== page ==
As a reader, I don’t want to work too hard. I can’t stand obliqueness. I want a writer to tell their story precisely and lucidly. If I can’t easily extrapolate character motivations, their emotions, or what is happening to them, I begin to feel like I’m treading water in a churning sea of esotericism. Which is how I felt about Christine Schutt’s collection of stories, “Pure Hollywood.” As aesthetically pleasing as her writing is —with a laser-like, poetic focus on sound and imagery, Schutt concocts immaculately bejewelled sentences — there is an evasiveness to her writing that renders its powers inert. Rather than feeling fulfilled, this collection hollowed me out.
I realise, of course, this is a reflection of my taste rather than Schutt’s literary powers. The eleven stories on offer in “Pure Hollywood” are thematically linked by their snapshots of familial dysfunction, loss, and grief. They vary in length, some shredded to micro-fiction level. My favourite, or at least the most impactful (and certainly most haunting) is “The Hedges,” about an unhappy couple vacationing with their sick and cranky toddler, in which Schutt masterfully foreshadows an incident that occurs in the climactic paragraph. The titular novella is a standout too, detailing the complicated fallout of the death of a woman’s much older husband, specifically as it relates to her step-children and her brother.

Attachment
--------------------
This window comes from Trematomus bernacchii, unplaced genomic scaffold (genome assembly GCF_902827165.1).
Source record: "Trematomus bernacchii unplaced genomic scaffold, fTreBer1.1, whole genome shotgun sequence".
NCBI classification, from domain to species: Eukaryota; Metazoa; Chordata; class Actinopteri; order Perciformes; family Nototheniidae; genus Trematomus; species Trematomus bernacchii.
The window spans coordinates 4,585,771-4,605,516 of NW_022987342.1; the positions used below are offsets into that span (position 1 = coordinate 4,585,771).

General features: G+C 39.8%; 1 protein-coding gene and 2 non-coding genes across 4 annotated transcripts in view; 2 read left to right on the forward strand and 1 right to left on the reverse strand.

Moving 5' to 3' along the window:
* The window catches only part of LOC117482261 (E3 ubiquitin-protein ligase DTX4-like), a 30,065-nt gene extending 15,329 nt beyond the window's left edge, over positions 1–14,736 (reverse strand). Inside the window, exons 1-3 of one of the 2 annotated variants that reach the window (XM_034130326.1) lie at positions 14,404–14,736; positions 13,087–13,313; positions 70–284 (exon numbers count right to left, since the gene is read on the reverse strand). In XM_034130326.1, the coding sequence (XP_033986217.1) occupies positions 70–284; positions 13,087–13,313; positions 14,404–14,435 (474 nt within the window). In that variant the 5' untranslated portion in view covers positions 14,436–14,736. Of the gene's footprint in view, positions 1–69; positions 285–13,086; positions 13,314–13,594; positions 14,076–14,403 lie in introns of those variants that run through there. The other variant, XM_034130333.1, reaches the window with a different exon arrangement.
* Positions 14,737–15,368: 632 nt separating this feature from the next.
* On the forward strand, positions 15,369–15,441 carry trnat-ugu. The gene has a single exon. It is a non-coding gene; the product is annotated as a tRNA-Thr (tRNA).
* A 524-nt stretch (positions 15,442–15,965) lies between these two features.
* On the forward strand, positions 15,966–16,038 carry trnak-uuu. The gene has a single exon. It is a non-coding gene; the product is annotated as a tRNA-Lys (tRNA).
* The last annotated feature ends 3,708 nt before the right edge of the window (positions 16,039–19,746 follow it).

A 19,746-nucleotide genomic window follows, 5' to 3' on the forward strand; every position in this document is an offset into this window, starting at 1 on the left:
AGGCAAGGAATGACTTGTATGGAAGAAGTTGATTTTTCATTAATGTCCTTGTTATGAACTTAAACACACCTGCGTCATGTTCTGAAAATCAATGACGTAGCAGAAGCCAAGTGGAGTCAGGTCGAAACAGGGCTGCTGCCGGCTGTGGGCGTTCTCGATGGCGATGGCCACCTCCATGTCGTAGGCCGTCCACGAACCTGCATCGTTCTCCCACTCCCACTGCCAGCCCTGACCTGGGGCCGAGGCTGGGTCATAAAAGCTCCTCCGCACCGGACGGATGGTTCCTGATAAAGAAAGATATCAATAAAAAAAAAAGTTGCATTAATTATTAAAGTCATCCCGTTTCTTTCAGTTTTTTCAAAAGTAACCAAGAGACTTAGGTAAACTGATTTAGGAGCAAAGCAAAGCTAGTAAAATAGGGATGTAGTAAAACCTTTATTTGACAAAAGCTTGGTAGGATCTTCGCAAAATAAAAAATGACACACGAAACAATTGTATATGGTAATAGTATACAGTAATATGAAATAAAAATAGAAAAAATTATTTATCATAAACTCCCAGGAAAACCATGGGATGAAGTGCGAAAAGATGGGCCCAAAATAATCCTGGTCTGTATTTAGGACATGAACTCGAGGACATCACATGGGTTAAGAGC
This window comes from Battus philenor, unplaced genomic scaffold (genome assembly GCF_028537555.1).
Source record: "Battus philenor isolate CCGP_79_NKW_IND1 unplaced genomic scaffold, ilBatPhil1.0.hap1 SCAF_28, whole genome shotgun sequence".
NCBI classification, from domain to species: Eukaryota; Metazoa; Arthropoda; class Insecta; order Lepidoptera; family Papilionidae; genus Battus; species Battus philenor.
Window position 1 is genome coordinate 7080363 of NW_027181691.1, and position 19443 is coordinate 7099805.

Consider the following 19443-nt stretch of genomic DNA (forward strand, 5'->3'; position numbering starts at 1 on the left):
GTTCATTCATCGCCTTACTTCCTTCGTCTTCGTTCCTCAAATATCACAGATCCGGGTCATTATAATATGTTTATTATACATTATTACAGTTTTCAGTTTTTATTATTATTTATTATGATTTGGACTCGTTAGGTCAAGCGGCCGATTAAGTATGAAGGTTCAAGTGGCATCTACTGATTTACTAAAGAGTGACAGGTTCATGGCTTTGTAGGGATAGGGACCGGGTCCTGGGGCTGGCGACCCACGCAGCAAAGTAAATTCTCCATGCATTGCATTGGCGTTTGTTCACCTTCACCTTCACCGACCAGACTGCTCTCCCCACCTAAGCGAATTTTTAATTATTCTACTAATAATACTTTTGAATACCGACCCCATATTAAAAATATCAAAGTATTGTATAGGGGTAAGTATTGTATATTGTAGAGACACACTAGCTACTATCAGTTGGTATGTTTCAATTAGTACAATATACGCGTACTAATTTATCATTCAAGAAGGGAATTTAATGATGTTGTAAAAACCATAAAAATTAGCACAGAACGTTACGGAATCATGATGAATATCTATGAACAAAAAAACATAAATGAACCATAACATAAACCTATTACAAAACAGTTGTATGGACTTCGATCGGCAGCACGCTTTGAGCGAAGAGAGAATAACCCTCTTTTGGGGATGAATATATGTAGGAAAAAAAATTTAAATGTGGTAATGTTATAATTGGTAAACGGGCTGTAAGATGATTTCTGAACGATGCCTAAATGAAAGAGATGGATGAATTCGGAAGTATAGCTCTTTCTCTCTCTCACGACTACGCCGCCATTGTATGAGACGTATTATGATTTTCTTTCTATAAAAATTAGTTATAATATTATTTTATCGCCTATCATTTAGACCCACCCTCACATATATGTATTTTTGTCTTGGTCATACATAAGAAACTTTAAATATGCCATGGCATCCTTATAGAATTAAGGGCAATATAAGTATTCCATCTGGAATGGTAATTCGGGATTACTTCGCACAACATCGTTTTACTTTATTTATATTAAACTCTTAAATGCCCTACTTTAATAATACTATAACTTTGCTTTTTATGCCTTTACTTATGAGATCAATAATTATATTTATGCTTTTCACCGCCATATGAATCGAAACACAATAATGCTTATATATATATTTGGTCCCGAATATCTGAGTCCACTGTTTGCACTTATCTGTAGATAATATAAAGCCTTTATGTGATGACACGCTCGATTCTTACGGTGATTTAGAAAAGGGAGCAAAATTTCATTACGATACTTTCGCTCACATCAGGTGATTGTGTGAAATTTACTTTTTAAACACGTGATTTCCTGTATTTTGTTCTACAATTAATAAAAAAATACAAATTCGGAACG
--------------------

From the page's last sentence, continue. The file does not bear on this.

I am keen to read one of Schutt’s novels, if only to determine whether it’s the brevity of the tales in “Pure Hollywood” or her style I found so prohibitive. Perhaps to enjoy these stories one requires a level of intense concentration I’m incapable of. Whatever the reason, few of these stories connected with me on any level at all.
Number Of Pages: 144
Published: 13th March 2018